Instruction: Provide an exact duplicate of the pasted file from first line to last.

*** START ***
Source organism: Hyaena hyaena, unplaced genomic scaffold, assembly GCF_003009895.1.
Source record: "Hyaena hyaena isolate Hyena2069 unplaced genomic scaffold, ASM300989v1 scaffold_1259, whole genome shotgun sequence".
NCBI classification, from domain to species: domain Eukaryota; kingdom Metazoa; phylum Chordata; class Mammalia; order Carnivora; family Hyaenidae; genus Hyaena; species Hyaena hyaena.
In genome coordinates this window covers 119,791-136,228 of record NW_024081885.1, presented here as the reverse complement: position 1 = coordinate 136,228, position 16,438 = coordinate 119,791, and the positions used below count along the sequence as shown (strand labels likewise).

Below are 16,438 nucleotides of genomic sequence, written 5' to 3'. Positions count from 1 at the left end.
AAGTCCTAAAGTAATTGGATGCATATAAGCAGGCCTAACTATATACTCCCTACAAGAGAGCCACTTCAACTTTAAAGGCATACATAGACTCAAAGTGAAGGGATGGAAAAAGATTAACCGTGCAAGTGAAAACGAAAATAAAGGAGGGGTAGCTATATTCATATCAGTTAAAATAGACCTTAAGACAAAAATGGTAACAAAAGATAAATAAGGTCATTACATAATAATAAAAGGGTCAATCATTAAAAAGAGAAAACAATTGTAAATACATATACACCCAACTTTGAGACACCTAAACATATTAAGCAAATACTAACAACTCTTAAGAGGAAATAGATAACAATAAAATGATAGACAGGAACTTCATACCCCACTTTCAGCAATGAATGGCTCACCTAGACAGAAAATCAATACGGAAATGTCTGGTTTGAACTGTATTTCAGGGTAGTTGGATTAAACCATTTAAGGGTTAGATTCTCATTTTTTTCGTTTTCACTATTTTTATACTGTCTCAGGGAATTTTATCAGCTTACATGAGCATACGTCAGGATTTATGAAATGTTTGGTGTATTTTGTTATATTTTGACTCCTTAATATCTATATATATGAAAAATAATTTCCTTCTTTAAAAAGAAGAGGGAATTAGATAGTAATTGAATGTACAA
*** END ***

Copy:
Source organism: Hyaena hyaena, unplaced genomic scaffold, assembly GCF_003009895.1.
Source record: "Hyaena hyaena isolate Hyena2069 unplaced genomic scaffold, ASM300989v1 scaffold_1259, whole genome shotgun sequence".
NCBI classification, from domain to species: domain Eukaryota; kingdom Metazoa; phylum Chordata; class Mammalia; order Carnivora; family Hyaenidae; genus Hyaena; species Hyaena hyaena.
In genome coordinates this window covers 119,791-136,228 of record NW_024081885.1, presented here as the reverse complement: position 1 = coordinate 136,228, position 16,438 = coordinate 119,791, and the positions used below count along the sequence as shown (strand labels likewise).

Below are 16,438 nucleotides of genomic sequence, written 5' to 3'. Positions count from 1 at the left end.
AAGTCCTAAAGTAATTGGATGCATATAAGCAGGCCTAACTATATACTCCCTACAAGAGAGCCACTTCAACTTTAAAGGCATACATAGACTCAAAGTGAAGGGATGGAAAAAGATTAACCGTGCAAGTGAAAACGAAAATAAAGGAGGGGTAGCTATATTCATATCAGTTAAAATAGACCTTAAGACAAAAATGGTAACAAAAGATAAATAAGGTCATTACATAATAATAAAAGGGTCAATCATTAAAAAGAGAAAACAATTGTAAATACATATACACCCAACTTTGAGACACCTAAACATATTAAGCAAATACTAACAACTCTTAAGAGGAAATAGATAACAATAAAATGATAGACAGGAACTTCATACCCCACTTTCAGCAATGAATGGCTCACCTAGACAGAAAATCAATACGGAAATGTCTGGTTTGAACTGTATTTCAGGGTAGTTGGATTAAACCATTTAAGGGTTAGATTCTCATTTTTTTCGTTTTCACTATTTTTATACTGTCTCAGGGAATTTTATCAGCTTACATGAGCATACGTCAGGATTTATGAAATGTTTGGTGTATTTTGTTATATTTTGACTCCTTAATATCTATATATATGAAAAATAATTTCCTTCTTTAAAAAGAAGAGGGAATTAGATAGTAATTGAATGTACAA